John replied in the words of Isaiah the prophet, “I am the voice of one calling in the wilderness, ‘Make straight the way for the Lord.’”

John 1:23


John the Baptist had been testifying about Jesus and he was questioned by Jewish priests and Levites, puzzled by what he was proclaiming. “Who are you?” they asked.

He did not fail to confess, but confessed freely, “I am not the Messiah.” (John 1:20)

John’s was a voice of one calling in the wilderness. Calling to prepare for the coming of Jesus and to make straight the way—the valley and the mountain, the rough and rugged ground. God’s glory would be revealed.

Just like John the Baptist, we feel we have such a voice—a small voice, trying to sound big and loud. Calling into a wilderness where ears are shut and eyes are blind. They have been, far too long. We too need to be listened to and heard. Because what we have to say is important. It’s part of Christ’s message:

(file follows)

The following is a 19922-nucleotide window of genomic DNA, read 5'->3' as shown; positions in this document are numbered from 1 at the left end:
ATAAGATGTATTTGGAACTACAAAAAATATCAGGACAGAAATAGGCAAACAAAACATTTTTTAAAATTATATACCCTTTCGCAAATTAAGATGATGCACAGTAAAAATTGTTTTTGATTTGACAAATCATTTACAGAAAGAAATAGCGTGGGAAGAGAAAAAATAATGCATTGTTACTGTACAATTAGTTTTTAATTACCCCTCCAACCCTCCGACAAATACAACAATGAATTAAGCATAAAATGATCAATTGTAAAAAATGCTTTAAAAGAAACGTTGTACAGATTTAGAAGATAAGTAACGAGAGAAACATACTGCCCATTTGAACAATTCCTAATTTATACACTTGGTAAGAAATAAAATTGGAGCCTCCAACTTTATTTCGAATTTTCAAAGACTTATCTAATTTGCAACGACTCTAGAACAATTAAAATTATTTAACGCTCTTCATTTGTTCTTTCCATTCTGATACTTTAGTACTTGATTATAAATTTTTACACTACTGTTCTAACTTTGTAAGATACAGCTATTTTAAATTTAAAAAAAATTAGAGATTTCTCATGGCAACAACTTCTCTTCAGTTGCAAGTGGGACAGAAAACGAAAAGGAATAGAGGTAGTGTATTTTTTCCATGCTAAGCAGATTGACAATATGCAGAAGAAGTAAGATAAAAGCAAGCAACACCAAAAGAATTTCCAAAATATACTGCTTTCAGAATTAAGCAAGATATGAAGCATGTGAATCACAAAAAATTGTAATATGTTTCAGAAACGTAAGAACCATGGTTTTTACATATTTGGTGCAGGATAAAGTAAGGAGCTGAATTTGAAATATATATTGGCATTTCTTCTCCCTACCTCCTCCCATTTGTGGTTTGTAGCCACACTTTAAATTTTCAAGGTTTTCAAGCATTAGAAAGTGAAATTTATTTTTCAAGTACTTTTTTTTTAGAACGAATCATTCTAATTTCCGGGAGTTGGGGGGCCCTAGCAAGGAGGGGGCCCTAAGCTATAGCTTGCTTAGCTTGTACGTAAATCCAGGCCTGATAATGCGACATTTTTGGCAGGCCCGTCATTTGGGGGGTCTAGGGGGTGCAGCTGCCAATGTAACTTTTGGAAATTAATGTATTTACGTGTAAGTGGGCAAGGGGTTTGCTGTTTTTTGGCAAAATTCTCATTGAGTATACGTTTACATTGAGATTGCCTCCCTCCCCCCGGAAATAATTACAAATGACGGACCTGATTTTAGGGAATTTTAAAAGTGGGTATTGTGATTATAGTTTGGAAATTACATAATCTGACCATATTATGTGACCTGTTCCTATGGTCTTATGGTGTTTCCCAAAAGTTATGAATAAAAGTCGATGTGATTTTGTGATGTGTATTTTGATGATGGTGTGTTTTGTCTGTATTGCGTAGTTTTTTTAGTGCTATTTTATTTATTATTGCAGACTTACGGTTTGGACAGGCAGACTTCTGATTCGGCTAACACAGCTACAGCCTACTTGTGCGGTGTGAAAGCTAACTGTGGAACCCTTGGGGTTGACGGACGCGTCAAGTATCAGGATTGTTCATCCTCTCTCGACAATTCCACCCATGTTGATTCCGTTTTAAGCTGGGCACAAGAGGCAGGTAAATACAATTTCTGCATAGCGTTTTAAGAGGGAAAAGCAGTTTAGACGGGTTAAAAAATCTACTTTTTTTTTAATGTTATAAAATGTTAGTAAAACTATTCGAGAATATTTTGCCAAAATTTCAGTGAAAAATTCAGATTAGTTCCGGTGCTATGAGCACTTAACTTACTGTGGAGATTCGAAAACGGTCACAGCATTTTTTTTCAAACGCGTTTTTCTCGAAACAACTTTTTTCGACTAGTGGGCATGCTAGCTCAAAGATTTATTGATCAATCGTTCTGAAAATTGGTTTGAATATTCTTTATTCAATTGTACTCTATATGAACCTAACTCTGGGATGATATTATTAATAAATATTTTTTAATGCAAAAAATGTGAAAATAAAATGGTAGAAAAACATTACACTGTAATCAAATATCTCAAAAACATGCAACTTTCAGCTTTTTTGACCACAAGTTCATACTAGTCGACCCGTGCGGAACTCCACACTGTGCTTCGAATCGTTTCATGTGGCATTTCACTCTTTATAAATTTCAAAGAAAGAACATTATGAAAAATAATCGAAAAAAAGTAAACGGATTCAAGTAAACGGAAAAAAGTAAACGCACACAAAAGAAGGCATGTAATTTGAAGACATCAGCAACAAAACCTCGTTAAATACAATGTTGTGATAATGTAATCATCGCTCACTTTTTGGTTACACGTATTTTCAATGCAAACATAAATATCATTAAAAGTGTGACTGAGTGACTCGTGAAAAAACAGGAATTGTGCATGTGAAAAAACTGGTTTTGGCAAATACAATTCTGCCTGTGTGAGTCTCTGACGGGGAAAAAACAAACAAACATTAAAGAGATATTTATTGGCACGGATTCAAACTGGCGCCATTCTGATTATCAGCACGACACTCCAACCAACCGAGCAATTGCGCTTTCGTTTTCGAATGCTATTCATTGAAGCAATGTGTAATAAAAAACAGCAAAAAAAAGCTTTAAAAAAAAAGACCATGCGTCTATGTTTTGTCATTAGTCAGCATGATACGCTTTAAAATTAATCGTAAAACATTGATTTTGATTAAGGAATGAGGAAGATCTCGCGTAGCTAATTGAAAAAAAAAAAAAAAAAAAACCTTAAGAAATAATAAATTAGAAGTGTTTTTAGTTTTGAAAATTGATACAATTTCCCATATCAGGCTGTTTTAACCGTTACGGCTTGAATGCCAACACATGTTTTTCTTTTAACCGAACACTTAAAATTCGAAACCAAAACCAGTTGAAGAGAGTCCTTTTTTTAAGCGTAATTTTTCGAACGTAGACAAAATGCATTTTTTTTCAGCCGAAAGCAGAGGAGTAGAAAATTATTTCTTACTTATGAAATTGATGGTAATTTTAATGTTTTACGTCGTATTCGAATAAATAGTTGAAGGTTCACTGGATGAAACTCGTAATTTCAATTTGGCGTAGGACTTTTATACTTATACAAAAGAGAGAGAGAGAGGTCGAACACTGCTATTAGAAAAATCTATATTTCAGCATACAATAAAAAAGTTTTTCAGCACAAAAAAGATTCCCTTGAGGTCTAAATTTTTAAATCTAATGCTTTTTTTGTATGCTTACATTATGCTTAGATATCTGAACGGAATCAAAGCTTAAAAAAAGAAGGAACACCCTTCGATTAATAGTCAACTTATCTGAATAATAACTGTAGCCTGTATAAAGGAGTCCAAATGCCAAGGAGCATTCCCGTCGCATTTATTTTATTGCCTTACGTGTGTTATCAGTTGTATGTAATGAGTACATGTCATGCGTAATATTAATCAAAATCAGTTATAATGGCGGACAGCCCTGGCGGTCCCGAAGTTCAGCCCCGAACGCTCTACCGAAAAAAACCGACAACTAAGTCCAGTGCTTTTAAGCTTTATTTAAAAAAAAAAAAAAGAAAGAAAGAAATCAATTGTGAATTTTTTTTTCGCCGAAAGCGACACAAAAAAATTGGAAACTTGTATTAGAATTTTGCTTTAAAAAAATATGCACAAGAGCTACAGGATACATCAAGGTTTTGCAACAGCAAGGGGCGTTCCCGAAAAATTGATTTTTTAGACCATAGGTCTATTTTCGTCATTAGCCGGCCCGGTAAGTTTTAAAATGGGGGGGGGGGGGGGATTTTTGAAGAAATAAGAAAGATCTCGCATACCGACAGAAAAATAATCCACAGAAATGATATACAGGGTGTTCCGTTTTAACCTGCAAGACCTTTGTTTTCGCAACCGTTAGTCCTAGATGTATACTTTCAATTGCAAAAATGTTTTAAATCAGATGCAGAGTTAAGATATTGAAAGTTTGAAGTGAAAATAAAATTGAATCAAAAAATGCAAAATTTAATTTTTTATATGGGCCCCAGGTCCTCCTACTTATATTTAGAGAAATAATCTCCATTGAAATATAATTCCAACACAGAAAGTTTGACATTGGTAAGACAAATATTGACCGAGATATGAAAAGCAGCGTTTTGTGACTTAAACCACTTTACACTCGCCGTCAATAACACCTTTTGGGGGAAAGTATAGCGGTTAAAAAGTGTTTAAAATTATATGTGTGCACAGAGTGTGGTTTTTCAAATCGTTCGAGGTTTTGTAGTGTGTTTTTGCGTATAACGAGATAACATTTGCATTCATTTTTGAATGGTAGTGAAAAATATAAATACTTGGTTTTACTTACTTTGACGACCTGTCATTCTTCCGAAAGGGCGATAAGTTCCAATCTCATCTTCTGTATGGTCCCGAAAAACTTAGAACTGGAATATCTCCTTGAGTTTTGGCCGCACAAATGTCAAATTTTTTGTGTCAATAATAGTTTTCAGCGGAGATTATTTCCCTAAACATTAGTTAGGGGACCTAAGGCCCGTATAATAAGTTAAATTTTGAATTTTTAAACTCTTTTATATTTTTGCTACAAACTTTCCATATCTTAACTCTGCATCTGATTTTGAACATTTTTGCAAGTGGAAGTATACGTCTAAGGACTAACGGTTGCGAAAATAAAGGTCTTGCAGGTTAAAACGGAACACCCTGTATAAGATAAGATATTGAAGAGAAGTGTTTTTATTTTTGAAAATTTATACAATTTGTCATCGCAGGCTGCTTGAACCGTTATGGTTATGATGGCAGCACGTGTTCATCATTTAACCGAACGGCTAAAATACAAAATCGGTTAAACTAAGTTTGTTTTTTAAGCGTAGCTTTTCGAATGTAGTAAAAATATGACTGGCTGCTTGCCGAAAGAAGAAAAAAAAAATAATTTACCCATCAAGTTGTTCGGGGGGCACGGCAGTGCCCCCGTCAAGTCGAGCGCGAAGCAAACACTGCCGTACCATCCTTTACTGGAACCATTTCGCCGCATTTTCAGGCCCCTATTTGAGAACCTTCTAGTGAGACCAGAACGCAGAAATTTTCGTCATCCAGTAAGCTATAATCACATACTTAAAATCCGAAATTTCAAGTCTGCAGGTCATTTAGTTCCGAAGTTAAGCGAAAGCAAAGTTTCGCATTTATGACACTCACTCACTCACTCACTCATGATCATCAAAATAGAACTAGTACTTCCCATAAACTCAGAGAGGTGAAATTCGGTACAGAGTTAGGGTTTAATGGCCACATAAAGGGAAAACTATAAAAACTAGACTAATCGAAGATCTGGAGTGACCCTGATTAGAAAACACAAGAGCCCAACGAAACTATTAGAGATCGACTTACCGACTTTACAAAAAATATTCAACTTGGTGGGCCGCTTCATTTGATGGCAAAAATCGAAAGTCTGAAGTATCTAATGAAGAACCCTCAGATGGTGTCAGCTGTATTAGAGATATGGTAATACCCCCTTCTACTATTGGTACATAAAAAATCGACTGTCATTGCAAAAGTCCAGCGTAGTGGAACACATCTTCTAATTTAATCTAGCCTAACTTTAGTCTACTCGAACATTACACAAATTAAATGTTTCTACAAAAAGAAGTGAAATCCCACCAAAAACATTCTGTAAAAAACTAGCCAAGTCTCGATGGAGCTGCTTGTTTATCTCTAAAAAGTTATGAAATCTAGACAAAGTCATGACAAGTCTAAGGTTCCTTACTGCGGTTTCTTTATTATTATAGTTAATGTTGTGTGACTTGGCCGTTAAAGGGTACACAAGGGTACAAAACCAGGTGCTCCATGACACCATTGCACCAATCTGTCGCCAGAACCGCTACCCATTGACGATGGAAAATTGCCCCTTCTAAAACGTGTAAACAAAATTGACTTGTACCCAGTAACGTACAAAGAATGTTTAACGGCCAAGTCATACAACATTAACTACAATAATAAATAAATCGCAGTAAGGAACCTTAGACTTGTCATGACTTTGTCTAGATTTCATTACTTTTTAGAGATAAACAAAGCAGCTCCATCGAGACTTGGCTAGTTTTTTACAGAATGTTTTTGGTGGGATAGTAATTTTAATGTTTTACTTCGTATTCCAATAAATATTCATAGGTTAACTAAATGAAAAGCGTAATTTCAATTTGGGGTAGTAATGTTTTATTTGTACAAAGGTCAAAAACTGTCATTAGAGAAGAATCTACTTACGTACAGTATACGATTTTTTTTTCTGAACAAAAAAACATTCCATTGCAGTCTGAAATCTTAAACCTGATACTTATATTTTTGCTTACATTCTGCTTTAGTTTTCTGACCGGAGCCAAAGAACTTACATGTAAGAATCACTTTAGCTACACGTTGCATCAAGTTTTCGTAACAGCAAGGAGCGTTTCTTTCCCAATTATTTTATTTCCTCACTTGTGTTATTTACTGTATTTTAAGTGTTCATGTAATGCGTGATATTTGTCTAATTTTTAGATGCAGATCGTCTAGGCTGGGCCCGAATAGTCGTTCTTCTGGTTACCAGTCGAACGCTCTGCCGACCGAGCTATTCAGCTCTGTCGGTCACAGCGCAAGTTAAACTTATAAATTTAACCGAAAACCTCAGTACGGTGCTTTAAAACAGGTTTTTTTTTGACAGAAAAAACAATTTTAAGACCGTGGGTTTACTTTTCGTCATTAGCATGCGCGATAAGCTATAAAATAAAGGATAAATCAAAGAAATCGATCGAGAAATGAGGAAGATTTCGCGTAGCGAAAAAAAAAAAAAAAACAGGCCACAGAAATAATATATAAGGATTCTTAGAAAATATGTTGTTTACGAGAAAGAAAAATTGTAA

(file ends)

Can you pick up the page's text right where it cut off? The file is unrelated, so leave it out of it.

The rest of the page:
Who will hear?
Who will listen to God’s truth,
spoken through those living with mental illness.
Who will hear us—children of God, people not unlike you?
Who will hear our voice?


  • We cry out to clear our name, to show we can’t help the way we are.
  • We call out to show how discrimination hurts and how it needs to stop.
  • We cry to show how we’ve been hurt and what it does to us.

I invite you to follow this series as we examine what various personalities in history have done to address social injustice. I think you’ll find their stories inspiring.


This has been Part 1 of the series A Voice of One Calling. To read Part 2, go to Human Rights.